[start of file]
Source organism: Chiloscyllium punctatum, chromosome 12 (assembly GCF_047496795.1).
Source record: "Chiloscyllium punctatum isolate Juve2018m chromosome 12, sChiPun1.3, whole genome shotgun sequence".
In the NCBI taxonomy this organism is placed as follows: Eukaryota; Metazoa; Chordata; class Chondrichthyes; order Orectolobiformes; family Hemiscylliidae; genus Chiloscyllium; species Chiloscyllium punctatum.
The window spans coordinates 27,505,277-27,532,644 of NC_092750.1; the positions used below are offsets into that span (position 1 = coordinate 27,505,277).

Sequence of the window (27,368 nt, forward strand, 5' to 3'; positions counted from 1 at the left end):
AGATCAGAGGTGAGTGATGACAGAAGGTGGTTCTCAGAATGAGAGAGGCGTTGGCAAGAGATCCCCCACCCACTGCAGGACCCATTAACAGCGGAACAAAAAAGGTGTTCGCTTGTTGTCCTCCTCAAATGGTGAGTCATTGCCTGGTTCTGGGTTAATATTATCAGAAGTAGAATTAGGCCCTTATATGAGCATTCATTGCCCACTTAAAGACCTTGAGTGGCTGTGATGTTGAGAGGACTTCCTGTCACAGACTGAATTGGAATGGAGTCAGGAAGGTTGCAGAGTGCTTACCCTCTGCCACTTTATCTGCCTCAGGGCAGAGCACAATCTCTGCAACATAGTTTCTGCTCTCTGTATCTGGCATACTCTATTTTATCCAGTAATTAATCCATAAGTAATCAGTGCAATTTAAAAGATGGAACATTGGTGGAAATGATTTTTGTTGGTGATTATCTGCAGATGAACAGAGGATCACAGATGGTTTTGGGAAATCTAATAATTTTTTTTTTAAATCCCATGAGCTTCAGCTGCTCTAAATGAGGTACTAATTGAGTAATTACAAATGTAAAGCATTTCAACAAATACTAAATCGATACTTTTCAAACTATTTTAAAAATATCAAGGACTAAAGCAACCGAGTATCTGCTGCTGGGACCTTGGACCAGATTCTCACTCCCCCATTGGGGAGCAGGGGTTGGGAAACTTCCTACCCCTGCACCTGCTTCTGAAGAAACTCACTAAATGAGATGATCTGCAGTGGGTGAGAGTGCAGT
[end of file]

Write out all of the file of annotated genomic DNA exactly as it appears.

Source organism: Chiloscyllium punctatum, chromosome 12 (assembly GCF_047496795.1).
Source record: "Chiloscyllium punctatum isolate Juve2018m chromosome 12, sChiPun1.3, whole genome shotgun sequence".
In the NCBI taxonomy this organism is placed as follows: Eukaryota; Metazoa; Chordata; class Chondrichthyes; order Orectolobiformes; family Hemiscylliidae; genus Chiloscyllium; species Chiloscyllium punctatum.
The window spans coordinates 27,505,277-27,532,644 of NC_092750.1; the positions used below are offsets into that span (position 1 = coordinate 27,505,277).

Sequence of the window (27,368 nt, forward strand, 5' to 3'; positions counted from 1 at the left end):
AGATCAGAGGTGAGTGATGACAGAAGGTGGTTCTCAGAATGAGAGAGGCGTTGGCAAGAGATCCCCCACCCACTGCAGGACCCATTAACAGCGGAACAAAAAAGGTGTTCGCTTGTTGTCCTCCTCAAATGGTGAGTCATTGCCTGGTTCTGGGTTAATATTATCAGAAGTAGAATTAGGCCCTTATATGAGCATTCATTGCCCACTTAAAGACCTTGAGTGGCTGTGATGTTGAGAGGACTTCCTGTCACAGACTGAATTGGAATGGAGTCAGGAAGGTTGCAGAGTGCTTACCCTCTGCCACTTTATCTGCCTCAGGGCAGAGCACAATCTCTGCAACATAGTTTCTGCTCTCTGTATCTGGCATACTCTATTTTATCCAGTAATTAATCCATAAGTAATCAGTGCAATTTAAAAGATGGAACATTGGTGGAAATGATTTTTGTTGGTGATTATCTGCAGATGAACAGAGGATCACAGATGGTTTTGGGAAATCTAATAATTTTTTTTTTAAATCCCATGAGCTTCAGCTGCTCTAAATGAGGTACTAATTGAGTAATTACAAATGTAAAGCATTTCAACAAATACTAAATCGATACTTTTCAAACTATTTTAAAAATATCAAGGACTAAAGCAACCGAGTATCTGCTGCTGGGACCTTGGACCAGATTCTCACTCCCCCATTGGGGAGCAGGGGTTGGGAAACTTCCTACCCCTGCACCTGCTTCTGAAGAAACTCACTAAATGAGATGATCTGCAGTGGGTGAGAGTGCAGT